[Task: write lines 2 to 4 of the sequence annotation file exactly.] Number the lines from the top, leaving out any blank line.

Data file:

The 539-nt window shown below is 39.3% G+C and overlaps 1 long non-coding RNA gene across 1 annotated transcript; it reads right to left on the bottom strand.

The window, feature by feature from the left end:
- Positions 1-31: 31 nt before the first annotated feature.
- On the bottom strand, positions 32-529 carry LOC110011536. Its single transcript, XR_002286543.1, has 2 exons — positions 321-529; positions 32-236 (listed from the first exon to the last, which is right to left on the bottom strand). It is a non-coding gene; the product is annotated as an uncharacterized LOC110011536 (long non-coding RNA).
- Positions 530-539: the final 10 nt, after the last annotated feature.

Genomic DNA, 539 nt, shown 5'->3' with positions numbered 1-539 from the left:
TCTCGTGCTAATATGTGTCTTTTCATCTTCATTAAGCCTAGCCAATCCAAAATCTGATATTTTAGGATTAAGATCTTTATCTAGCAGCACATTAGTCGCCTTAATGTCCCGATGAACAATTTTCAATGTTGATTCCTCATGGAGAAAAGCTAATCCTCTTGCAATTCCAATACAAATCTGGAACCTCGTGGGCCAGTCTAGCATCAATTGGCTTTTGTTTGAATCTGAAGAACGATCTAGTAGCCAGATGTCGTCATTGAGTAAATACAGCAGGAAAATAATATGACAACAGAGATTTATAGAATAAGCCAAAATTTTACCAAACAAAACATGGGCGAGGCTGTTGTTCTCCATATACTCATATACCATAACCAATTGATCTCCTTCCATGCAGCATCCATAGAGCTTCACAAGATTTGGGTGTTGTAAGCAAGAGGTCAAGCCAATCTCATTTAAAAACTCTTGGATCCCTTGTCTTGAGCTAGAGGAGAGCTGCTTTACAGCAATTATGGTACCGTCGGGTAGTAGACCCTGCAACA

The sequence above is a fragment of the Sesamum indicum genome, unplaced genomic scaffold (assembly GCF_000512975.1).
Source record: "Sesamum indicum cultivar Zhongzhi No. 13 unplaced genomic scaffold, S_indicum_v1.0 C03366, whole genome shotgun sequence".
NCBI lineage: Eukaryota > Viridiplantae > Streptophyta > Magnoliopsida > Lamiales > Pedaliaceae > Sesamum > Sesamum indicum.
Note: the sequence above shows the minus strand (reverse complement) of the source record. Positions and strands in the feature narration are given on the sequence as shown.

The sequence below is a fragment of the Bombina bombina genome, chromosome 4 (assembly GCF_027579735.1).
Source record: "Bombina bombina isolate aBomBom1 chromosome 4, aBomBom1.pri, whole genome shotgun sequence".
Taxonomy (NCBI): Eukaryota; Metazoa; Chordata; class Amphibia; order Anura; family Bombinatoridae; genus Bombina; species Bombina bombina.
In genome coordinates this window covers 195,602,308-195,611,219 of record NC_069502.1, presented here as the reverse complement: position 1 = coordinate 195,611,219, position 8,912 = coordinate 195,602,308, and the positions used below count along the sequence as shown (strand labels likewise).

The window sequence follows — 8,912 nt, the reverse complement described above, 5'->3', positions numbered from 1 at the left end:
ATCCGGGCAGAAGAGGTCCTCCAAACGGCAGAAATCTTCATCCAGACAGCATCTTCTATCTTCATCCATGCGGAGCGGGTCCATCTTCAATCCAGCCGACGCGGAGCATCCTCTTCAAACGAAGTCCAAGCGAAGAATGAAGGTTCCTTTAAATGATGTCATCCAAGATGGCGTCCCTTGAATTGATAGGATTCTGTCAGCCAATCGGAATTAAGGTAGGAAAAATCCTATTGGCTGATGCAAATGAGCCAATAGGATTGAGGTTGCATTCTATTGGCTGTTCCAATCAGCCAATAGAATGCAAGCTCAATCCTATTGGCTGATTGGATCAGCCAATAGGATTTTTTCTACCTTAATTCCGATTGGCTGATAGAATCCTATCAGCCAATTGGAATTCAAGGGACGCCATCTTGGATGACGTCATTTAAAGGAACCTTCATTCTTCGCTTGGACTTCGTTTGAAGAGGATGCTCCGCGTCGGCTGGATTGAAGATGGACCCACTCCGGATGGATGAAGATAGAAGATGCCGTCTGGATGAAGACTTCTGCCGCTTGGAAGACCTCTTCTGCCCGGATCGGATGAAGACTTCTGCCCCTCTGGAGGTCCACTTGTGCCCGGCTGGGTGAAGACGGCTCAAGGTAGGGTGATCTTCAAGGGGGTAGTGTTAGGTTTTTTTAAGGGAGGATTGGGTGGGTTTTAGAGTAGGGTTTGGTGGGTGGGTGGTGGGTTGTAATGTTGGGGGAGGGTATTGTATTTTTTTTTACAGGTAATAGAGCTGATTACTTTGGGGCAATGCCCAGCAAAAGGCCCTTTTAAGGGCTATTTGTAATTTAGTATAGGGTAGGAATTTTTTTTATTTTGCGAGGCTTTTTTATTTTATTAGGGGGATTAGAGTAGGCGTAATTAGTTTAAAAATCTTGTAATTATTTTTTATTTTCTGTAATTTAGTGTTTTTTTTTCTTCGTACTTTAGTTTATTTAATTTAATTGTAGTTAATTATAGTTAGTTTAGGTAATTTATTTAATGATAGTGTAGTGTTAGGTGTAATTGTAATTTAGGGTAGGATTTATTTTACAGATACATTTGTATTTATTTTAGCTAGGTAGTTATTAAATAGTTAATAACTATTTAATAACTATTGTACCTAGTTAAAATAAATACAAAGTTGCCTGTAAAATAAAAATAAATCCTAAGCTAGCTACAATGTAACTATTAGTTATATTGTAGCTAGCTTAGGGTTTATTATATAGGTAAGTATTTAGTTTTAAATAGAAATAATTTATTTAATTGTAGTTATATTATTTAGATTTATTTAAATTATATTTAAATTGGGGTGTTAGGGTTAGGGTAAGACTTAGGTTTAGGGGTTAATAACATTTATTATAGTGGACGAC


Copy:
The window, feature by feature from the left end:
- Positions 1-31: 31 nt before the first annotated feature.
- On the bottom strand, positions 32-529 carry LOC110011536. Its single transcript, XR_002286543.1, has 2 exons — positions 321-529; positions 32-236 (listed from the first exon to the last, which is right to left on the bottom strand). It is a non-coding gene; the product is annotated as an uncharacterized LOC110011536 (long non-coding RNA).